Civic Mass, Liverpool Cathedral, 14 February 2010
Public debate in our society today is often strident. Organisers are on the look out for participants who not only profoundly disagree but who are also prepared to be dismissive and disparaging about each another. It is supposed to ‘spice up’ the debate, but I suspect it simply reveals the fact that often such debates are planned as a type of entertainment.
Yet serious differences do exist, not least about faith in God. There are some voices who do not hesitate to speak of faith, such as we celebrate here today, as a delusion, as a sign of childish immaturity, as an abandonment of reason and as a source of great wrong doing. Not surprisingly they wish to see religious faith banished from all public debate.
Our presence together here this morning indicates that this is not a view that we hold. Yet we have to have it in mind, even as we celebrate this Mass, attentive to the Word of God that has just been proclaimed to us.
In fact that Word of God highlights some of these differences. The words of Jeremiah, and those of Jesus in the Gospel of Luke, emphasise the profound differences that open up between those who see life as the work of God and those whose minds and hearts reject such a perspective. For Jeremiah the difference is between a well-watered land and a parched one, between a green oasis and a wilderness. For Jesus the contrast is as sharp as knowing the blessings of faith, or experiencing the emptiness of passing riches and of human praise.
Even if some of these sharp contrasts are now appearing in our society, our overall situation is different, because it has been formed, for almost 2000 years, by the perspective and values of this Christian faith with its powerful Jewish roots. The fruit of this faith, nurturing our human goodness, is to be found in so many people and places today.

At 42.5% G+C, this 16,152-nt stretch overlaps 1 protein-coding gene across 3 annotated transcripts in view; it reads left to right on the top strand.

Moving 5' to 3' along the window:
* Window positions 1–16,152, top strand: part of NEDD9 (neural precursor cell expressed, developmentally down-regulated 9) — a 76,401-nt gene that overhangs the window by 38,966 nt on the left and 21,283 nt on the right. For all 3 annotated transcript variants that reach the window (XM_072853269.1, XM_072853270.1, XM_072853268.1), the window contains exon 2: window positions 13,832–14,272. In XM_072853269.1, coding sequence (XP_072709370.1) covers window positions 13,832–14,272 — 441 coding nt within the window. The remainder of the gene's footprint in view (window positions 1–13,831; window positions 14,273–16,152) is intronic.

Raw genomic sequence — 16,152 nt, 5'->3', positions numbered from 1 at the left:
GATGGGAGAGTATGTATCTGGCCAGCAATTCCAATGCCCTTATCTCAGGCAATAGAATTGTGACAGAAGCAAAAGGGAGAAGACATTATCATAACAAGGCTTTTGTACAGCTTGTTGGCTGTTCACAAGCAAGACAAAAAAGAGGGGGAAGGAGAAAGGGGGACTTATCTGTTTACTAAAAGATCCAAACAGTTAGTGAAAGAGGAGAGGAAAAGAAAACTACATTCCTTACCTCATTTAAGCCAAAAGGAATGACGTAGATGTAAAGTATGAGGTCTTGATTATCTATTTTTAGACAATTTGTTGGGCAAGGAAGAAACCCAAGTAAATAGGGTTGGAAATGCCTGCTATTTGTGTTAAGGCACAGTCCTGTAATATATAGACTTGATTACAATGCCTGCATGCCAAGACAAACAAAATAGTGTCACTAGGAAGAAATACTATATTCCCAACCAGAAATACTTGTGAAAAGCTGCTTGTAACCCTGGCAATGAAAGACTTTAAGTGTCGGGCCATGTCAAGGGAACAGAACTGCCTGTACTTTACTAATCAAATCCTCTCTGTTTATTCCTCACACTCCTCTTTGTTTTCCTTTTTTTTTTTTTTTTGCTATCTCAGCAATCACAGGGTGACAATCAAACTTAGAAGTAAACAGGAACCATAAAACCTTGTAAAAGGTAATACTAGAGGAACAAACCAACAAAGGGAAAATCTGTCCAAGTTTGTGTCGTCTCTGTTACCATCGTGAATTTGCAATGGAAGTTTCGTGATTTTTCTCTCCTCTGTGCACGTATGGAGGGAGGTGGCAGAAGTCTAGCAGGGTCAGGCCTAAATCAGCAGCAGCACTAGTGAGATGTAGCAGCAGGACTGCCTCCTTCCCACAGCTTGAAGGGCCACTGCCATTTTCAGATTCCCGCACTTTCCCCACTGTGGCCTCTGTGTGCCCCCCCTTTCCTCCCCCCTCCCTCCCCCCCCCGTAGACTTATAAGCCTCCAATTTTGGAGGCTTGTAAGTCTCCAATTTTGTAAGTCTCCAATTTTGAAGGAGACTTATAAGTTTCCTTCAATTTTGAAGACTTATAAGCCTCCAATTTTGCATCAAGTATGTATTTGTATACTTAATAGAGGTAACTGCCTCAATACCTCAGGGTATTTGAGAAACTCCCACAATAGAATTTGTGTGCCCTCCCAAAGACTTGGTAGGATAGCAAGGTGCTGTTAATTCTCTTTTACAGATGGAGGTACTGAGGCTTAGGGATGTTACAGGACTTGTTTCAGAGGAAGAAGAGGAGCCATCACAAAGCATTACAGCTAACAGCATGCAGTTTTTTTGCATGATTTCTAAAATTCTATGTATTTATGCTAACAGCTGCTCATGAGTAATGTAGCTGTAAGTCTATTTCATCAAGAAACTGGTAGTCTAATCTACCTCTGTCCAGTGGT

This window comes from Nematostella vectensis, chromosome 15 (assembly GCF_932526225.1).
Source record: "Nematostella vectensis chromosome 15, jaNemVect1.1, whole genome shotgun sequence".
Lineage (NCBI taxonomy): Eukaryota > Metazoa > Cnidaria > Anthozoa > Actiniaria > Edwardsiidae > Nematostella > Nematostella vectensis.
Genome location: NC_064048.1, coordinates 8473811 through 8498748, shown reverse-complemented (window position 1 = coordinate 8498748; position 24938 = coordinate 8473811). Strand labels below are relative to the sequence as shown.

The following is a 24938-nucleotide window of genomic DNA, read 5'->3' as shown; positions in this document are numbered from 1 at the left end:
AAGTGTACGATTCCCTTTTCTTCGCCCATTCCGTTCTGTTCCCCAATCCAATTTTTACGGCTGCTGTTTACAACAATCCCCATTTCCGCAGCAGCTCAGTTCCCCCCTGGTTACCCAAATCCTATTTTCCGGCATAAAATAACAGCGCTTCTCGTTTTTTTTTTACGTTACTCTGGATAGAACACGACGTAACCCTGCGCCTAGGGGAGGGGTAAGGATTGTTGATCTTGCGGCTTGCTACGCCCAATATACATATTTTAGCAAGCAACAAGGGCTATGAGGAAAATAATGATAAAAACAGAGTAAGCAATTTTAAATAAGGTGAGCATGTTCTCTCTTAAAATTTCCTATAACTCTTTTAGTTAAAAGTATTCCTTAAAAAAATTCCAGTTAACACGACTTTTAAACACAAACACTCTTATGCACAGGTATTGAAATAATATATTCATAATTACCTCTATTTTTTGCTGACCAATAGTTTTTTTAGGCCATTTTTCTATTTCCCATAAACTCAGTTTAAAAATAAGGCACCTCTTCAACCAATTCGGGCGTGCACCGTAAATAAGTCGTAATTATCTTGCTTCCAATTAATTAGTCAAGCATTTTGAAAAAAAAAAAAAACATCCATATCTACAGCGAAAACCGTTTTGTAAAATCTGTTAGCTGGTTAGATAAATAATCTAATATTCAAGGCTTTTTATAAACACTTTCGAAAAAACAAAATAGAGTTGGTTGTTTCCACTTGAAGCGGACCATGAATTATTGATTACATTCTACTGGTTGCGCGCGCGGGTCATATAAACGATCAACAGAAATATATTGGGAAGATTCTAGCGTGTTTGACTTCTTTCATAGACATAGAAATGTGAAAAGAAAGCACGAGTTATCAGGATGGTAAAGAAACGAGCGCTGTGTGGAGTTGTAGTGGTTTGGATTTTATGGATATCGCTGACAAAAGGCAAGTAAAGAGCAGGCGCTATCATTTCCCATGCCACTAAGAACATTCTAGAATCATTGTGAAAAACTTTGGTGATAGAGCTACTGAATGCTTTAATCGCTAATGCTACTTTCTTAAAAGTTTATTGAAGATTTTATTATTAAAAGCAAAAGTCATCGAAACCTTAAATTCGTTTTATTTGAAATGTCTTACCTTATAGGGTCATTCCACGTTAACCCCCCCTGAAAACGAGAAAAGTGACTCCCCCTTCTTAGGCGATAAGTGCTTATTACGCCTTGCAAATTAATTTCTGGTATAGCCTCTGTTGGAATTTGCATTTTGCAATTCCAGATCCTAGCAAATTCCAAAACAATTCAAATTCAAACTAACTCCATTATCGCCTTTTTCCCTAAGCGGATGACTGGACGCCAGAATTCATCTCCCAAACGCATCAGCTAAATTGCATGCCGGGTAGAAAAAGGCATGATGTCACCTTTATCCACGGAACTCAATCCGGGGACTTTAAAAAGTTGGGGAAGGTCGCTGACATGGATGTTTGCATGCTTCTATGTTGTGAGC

It was in this city, many years ago now, at an ordination of a priest in St Anne’s Overbury Street, that an image illustrating this came to my mind. During the Mass of Ordination, when the church was unusually packed, all the goodness of that community was there to be seen. It was as if an underground stream had burst out from under the surface and was there before us in all its glory, glistening in sunlight. Shortly that stream would disappear back underground, but the trees, the flowers, the goodness on the surface, would continue to draw nourishment from that deep-down source. Such is often the role of faith today: hidden yet fruitful. And here, at this Mass, we ask God to renew in us the well-spring of his presence, his grace, which gives rise to such generosity and goodness.
May I illustrate this in one particular aspect of our political life today?
In the last few weeks I have been involved in a small number of public debates on society today, all of them shaped by the prospect of a General Election. Over and over again the mood that has emerged is one of disillusionment and mistrust. It is said that people are disillusioned with the political process and mistrustful of those in the key roles within it. This is due, in part, to the misbehaviour of those in positions of trust, and, in part, to the complexity of the issues facing us: constant security threats, immense financial problems and far-reaching social change. Indeed, many in these debates have spoken of a sense of helplessness among people, who are tempted to retreat into their own world and assume a veneer of indifference towards everything else. Many feel trapped in the grip of powerful circumstances and sense only of being a victim.